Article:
Chicago gets a newspaper

November 26, 2012

The year was 1833. Chicago had just been incorporated as a town. There were already 300 people living here. On this November 26, we got our first newspaper.

Our 21st Century media like to portray themselves as unbiased and non-partisan. Sometimes they are. But in 1833, newspapers let you know their agenda right up front. That first local paper was a weekly named the Chicago Democrat.

The man behind it was John Calhoun. He’d run a succession of unsuccessful papers in New York, most recently in Watertown. After hearing travelers’ tales about the boomtown on Lake Michigan, the young editor headed west.

Calhoun set up shop in a building on Clark Street just south of the river. Like anyone who owned a printing press in 1833, he depended on job-lot printing orders to make his living. The newspaper was more of a sideline, a vehicle to publicize his personal views.

(Hmmm. Sounds like a blog.)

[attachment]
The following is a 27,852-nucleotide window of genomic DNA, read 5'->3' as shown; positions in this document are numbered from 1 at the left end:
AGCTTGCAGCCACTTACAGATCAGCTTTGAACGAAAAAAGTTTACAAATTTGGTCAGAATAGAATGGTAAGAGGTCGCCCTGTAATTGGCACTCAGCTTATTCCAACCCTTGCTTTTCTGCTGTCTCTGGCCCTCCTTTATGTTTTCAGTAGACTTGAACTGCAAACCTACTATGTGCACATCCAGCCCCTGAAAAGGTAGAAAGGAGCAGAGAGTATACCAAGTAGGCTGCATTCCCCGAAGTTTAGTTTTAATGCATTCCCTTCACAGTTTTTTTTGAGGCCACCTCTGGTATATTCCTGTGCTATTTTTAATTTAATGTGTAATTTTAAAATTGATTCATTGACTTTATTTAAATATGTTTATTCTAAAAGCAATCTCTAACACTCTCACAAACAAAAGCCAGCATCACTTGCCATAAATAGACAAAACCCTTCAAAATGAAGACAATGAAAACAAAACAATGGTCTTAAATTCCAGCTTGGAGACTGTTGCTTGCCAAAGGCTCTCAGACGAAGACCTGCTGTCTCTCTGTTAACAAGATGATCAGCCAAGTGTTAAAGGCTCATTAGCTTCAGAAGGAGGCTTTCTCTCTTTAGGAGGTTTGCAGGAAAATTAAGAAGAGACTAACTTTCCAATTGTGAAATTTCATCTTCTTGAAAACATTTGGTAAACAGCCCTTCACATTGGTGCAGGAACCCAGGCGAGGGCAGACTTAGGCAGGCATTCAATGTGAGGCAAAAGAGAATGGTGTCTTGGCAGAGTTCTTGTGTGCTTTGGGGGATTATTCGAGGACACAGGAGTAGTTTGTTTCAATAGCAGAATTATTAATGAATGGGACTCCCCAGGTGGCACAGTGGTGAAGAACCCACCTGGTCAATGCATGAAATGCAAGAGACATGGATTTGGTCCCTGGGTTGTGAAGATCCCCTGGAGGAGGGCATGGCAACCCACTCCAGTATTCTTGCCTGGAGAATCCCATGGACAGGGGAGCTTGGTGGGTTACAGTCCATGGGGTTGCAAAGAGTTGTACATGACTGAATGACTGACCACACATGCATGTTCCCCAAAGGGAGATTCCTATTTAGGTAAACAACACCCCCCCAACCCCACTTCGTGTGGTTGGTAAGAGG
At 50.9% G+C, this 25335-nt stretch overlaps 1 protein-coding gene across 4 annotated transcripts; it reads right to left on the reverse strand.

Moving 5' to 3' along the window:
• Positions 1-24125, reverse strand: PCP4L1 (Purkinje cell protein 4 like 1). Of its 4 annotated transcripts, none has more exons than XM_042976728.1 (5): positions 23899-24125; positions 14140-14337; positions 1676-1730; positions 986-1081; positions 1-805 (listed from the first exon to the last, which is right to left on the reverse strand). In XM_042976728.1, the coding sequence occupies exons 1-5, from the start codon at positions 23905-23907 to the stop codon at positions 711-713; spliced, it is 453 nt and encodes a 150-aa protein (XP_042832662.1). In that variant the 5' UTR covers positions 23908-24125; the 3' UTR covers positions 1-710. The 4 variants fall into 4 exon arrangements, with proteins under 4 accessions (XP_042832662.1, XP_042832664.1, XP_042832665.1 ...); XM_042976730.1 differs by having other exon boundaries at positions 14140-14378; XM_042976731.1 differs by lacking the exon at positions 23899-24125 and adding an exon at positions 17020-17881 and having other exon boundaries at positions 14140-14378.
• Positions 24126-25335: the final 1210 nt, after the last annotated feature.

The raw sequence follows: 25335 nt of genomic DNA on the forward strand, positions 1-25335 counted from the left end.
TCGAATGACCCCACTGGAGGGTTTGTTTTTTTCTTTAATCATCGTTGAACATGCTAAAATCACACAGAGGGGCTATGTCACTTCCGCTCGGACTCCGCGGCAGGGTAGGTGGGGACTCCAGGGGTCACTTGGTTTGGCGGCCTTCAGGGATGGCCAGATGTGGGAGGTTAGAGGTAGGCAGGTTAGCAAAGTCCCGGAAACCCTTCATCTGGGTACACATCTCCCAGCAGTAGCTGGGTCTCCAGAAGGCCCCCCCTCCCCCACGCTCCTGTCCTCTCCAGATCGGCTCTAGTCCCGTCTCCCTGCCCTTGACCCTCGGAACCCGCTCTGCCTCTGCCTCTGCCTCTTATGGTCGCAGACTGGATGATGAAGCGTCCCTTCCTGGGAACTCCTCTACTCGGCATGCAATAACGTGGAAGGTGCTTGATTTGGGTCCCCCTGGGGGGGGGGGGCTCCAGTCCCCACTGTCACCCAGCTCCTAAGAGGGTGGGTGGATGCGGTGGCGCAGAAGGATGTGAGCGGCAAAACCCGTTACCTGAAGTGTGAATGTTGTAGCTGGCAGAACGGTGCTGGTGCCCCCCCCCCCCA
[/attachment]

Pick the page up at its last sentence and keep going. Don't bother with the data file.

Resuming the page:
Andrew Jackson, a Democrat, was president. The opposition party was called the Whigs. Yet the feature story in the first issue of the Chicago Democrat was not a political manifesto. Instead, it was an account of a powwow between two native tribes, the Sioux and the Sac-and-Fox.

That tells you something about the newspaper business in those times. Calhoun had copied the whole powwow story from a St. Louis paper. Was this plagiarism? There weren’t any wire services yet, so editors got their out-of-town news by lifting it from other papers. Hey, even Ben Franklin had “borrowed” stories!

The one piece of original work was the editorial. There Calhoun came out boldly in favor of building a canal or railroad to link Lake Michigan and the Mississippi River. Oddly enough, that was the type of editorial you’d expect to find in a "big government" Whig paper, not in a paper calling itself the Democrat.

Calhoun continued to publish, with some interruptions. In 1836 a group of local party leaders bought him out. The Democrat was later purchased by John Wentworth, who operated it for several years before finally closing down in 1861. By then Long John was a Republican.

John Calhoun himself died in 1859. Today Chicago’s first newspaper editor is memorialized in Calhoun Place, an alley between Madison and Washington in the Loop.